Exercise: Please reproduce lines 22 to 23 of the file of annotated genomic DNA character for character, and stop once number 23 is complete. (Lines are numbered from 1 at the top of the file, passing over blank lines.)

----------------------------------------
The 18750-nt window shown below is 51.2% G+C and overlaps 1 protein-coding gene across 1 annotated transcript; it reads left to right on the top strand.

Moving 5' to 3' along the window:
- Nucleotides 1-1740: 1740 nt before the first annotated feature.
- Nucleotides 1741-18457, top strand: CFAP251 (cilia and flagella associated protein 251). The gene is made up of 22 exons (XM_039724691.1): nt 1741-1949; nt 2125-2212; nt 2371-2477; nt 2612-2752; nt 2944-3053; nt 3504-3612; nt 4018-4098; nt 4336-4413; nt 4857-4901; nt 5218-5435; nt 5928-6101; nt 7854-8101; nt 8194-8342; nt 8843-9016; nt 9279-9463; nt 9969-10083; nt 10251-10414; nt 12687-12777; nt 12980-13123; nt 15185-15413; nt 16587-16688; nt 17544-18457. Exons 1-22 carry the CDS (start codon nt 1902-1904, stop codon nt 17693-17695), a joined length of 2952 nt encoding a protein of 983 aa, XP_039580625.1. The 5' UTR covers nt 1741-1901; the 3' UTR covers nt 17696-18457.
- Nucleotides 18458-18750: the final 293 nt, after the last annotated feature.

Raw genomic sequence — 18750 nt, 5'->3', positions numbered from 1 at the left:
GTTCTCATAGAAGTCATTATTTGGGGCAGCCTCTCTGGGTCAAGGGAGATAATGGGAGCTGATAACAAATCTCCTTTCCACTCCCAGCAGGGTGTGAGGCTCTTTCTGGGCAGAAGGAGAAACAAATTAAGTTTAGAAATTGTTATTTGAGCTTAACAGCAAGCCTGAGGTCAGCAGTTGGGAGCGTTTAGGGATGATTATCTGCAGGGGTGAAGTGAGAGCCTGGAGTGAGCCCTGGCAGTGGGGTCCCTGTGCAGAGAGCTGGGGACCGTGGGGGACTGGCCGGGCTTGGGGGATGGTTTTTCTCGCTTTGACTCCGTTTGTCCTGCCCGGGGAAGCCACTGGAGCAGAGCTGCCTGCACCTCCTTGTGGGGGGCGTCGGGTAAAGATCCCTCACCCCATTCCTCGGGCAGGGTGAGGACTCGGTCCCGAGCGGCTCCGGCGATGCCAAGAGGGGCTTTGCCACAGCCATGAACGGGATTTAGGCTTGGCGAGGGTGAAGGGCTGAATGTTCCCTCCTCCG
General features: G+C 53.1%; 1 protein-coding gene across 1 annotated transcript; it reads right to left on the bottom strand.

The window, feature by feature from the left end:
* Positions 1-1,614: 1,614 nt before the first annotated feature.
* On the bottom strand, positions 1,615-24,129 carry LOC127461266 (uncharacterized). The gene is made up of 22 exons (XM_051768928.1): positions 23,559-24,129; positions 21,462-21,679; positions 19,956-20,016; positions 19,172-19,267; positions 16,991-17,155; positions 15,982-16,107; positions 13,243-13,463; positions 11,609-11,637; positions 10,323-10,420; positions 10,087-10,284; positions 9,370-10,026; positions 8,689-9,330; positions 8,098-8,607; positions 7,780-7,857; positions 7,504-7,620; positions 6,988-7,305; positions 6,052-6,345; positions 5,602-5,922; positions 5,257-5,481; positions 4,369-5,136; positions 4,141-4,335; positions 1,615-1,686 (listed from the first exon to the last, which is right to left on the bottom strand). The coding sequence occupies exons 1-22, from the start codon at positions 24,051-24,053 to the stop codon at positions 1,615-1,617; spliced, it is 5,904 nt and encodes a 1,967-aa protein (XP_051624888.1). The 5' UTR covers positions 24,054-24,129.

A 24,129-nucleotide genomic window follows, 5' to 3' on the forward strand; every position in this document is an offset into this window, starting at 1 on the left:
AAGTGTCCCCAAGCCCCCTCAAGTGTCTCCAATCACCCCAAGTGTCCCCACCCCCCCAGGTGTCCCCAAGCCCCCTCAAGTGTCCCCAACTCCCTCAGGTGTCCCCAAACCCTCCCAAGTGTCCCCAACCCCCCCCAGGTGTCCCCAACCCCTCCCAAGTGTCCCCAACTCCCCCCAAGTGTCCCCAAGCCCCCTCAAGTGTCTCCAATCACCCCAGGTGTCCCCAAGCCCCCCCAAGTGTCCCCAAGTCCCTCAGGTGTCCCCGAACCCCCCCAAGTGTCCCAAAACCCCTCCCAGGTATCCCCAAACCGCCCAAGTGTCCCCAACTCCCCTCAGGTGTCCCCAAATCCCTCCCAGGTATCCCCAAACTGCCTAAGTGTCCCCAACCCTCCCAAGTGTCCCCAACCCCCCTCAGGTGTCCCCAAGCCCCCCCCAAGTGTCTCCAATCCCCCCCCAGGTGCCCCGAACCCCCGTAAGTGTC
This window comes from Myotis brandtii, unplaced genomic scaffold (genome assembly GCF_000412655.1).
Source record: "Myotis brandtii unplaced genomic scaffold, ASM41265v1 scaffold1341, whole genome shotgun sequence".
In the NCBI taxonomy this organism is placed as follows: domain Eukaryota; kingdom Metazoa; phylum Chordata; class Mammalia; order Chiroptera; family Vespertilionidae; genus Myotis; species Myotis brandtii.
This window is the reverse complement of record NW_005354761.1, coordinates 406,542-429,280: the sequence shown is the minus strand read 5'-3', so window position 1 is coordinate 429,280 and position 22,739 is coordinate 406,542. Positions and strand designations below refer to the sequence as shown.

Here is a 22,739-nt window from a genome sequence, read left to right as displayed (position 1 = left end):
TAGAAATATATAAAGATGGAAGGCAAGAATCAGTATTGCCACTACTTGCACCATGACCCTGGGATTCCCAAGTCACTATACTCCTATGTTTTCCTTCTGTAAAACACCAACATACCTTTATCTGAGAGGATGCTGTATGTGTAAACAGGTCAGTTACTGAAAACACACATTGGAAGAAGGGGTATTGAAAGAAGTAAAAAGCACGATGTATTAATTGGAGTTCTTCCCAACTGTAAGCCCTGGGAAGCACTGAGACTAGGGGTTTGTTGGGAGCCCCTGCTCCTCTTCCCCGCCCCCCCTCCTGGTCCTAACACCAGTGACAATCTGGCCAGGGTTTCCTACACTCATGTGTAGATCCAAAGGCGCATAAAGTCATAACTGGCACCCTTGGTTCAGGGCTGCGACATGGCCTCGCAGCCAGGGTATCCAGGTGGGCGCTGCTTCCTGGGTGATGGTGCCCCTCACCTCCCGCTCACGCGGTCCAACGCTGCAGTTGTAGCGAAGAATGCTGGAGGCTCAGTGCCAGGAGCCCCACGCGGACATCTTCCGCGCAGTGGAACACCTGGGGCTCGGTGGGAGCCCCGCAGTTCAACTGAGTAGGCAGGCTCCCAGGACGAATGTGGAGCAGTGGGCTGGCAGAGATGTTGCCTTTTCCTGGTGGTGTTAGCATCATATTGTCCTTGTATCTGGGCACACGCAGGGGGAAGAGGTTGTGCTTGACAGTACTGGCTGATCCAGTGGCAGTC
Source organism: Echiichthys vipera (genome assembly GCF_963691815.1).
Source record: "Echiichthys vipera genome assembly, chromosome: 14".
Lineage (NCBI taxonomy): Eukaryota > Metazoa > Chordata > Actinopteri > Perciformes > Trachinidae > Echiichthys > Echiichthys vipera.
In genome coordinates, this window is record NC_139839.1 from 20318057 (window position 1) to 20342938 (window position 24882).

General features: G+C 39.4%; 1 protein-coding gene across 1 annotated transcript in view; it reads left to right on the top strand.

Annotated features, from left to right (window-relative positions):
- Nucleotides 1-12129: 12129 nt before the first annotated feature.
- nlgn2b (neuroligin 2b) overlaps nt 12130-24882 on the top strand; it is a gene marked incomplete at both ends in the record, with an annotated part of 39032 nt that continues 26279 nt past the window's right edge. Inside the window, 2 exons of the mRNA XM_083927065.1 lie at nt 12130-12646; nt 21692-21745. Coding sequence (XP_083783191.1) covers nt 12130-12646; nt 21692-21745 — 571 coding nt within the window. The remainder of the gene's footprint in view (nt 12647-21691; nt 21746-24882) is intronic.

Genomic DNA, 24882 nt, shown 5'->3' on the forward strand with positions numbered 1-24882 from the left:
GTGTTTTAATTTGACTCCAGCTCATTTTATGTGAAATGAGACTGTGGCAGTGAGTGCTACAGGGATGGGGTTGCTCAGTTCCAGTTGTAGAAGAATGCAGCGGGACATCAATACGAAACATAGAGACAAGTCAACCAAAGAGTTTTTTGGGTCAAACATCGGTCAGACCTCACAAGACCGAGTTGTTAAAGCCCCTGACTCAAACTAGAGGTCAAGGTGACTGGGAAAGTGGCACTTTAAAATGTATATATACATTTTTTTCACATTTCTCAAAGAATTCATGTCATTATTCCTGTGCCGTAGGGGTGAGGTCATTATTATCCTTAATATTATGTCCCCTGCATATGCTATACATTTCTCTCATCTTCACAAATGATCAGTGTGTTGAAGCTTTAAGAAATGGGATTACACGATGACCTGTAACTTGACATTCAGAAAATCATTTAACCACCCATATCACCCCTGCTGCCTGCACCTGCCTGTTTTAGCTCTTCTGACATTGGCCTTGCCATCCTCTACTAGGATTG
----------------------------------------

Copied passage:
Lineage (NCBI taxonomy): Eukaryota > Metazoa > Chordata > Actinopteri > Perciformes > Trachinidae > Echiichthys > Echiichthys vipera.
In genome coordinates, this window is record NC_139839.1 from 20318057 (window position 1) to 20342938 (window position 24882).